Stormy festive trading conditions predicted for businesses
Rising costs and cost-conscious consumers are leading to cautious revenue predictions and low confidence levels amongst SMEs this Christmas, according to the latest MYOB SME Holiday Trading Snapshot. In the survey of over 500 local business owners and decision-makers nationwide, just 18% of SMEs surveyed expect their revenue from the upcoming holiday season to be up […]
Rising costs and cost-conscious consumers are leading to cautious revenue predictions and low confidence levels amongst SMEs this Christmas, according to the latest MYOB SME Holiday Trading Snapshot.
In the survey of over 500 local business owners and decision-makers nationwide, just 18% of SMEs surveyed expect their revenue from the upcoming holiday season to be up on last year’s performance, while more than half (55%) expect their revenue from the Christmas and New Year period to be on par with last year.
Concerningly, more than 1-in-5 (22%) expect their revenue to be down and despite the end of COVID-19 restrictions, nearly two thirds (62%) of New Zealand’s SMEs are not expecting an increase in demand or sales over Christmas or New Year following the removal of these restrictions.
Safeguarding business performance where possible, New Zealand’s SMEs are taking a range of actions to minimise the impact of supply chain disruption as they prepare for the festive holiday trading period.
Just over 1-in-5 of those surveyed have ordered stock early, while 17% have ordered additional stock, the same proportion (17%) are encouraging their customers to buy earlier, and 14% have communicated with their customers about possible limitations to supply or longer delivery times.
MYOB spokesperson – Jo Tozer, says a strong performance this holiday trading period will be crucial for many New Zealand businesses.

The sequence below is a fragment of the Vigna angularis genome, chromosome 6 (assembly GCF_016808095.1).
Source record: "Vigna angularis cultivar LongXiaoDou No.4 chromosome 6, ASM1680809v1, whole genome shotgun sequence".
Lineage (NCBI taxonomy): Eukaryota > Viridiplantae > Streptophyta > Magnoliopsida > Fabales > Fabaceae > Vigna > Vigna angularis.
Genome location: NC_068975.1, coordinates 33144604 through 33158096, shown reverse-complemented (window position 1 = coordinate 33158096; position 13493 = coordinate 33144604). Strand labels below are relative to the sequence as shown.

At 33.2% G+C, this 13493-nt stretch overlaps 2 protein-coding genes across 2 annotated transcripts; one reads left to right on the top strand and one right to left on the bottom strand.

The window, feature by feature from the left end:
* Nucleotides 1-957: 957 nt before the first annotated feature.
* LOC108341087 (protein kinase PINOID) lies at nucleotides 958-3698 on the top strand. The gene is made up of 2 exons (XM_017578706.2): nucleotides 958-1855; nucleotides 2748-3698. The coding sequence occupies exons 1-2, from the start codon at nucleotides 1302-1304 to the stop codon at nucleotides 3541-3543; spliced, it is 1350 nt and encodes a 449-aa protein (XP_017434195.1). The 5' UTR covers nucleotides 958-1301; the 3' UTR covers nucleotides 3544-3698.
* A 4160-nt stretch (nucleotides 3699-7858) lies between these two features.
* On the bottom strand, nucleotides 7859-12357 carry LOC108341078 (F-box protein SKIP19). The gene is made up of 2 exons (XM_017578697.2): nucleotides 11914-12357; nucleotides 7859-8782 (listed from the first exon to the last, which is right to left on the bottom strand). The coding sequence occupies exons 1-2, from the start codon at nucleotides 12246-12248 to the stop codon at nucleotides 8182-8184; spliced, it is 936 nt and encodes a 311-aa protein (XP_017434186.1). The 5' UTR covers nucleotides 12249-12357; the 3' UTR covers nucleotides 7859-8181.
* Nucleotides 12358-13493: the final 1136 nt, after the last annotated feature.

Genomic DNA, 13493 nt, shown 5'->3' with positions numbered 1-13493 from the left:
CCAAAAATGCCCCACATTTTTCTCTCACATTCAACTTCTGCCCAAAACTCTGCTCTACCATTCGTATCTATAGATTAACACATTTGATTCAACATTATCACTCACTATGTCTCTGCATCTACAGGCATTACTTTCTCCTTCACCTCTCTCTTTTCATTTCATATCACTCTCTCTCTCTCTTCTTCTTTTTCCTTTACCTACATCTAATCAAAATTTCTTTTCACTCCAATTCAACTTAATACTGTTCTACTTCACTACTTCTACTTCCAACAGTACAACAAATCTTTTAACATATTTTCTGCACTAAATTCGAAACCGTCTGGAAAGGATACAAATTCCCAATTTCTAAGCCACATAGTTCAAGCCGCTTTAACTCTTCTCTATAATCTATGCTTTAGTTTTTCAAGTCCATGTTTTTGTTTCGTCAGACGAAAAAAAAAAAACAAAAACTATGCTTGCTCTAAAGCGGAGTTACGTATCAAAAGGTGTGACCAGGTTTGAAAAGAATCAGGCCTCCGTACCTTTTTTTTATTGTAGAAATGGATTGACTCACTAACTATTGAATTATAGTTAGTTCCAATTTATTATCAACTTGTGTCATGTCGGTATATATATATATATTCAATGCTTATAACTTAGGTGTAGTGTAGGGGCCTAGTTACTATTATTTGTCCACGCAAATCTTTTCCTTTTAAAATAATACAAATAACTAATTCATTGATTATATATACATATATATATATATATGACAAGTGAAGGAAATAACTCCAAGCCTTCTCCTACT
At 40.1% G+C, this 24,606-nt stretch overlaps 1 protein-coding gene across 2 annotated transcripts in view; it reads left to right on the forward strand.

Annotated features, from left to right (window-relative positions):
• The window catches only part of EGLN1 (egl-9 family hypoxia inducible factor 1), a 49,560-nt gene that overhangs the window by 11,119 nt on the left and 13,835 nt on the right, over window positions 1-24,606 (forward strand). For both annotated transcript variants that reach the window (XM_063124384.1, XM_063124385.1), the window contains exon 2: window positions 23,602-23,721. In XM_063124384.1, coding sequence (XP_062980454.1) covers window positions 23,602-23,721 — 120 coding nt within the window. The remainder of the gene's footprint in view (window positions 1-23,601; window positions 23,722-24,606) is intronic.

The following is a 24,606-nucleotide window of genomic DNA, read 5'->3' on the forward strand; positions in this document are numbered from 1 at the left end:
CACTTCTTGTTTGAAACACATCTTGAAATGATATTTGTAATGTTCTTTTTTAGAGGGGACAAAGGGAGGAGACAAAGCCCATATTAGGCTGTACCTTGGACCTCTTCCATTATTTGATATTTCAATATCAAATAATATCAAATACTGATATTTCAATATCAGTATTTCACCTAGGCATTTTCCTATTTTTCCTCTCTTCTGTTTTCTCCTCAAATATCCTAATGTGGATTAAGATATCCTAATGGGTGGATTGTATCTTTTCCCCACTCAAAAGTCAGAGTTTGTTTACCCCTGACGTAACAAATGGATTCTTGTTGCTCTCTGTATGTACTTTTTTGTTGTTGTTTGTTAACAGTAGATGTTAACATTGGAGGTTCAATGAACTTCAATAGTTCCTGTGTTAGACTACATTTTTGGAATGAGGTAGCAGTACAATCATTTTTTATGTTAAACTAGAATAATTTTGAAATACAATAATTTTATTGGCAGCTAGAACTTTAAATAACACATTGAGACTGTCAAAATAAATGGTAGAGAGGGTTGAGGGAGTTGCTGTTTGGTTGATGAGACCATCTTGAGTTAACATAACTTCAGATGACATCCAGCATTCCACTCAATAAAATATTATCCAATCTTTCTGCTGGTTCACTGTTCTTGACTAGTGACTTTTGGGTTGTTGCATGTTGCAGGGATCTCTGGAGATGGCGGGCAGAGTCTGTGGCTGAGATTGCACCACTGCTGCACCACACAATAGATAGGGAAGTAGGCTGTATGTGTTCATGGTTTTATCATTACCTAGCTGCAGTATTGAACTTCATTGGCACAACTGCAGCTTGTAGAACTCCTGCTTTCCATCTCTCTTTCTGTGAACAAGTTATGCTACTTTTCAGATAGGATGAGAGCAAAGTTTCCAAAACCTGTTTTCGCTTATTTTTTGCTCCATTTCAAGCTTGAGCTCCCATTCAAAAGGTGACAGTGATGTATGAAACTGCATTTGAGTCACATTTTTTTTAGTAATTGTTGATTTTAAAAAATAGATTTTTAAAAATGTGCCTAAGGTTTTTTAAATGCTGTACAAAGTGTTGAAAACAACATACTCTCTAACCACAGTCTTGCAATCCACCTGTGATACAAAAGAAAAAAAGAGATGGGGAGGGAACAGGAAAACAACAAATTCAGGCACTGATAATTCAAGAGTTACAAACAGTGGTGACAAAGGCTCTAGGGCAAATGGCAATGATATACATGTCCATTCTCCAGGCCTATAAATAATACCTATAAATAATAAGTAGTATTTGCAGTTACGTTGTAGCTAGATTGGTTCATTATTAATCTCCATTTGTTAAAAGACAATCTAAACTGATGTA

“Our insights show that one-in-five operators see the festive holiday period as being very important to their business’s annual revenue, and while COVID restrictions are no more, local SMEs find themselves faced with other economic challenges this festive season.”
“From higher operating costs and consumers watching their wallets more closely as inflation and the cost of living continues to pinch, this Christmas will be tough for many business owners. This is particularly why more than two-thirds of SMEs are doing what they can to head off any potential impact to their performance and revenue over this time from potential supply chain disruption.”
Consumers becoming more cost conscious
Consumer spending behaviour is also contributing to SMEs’ expectations around the festive holiday period, with changes to buyers’ budgeting and shopping approach becoming more evident to around 7-in-10 SMEs as inflation and the cost of living has increased.
Of the changes they’ve observed recently, 43% of businesses polled said customers seem to be more cost conscious, while 29% said customers appear to be buying less, just over one-in-five (22%) believe customers are more attracted by sales and discounts, and 21% said they have noticed more customers are shopping around or comparison shopping for the best prices (21%).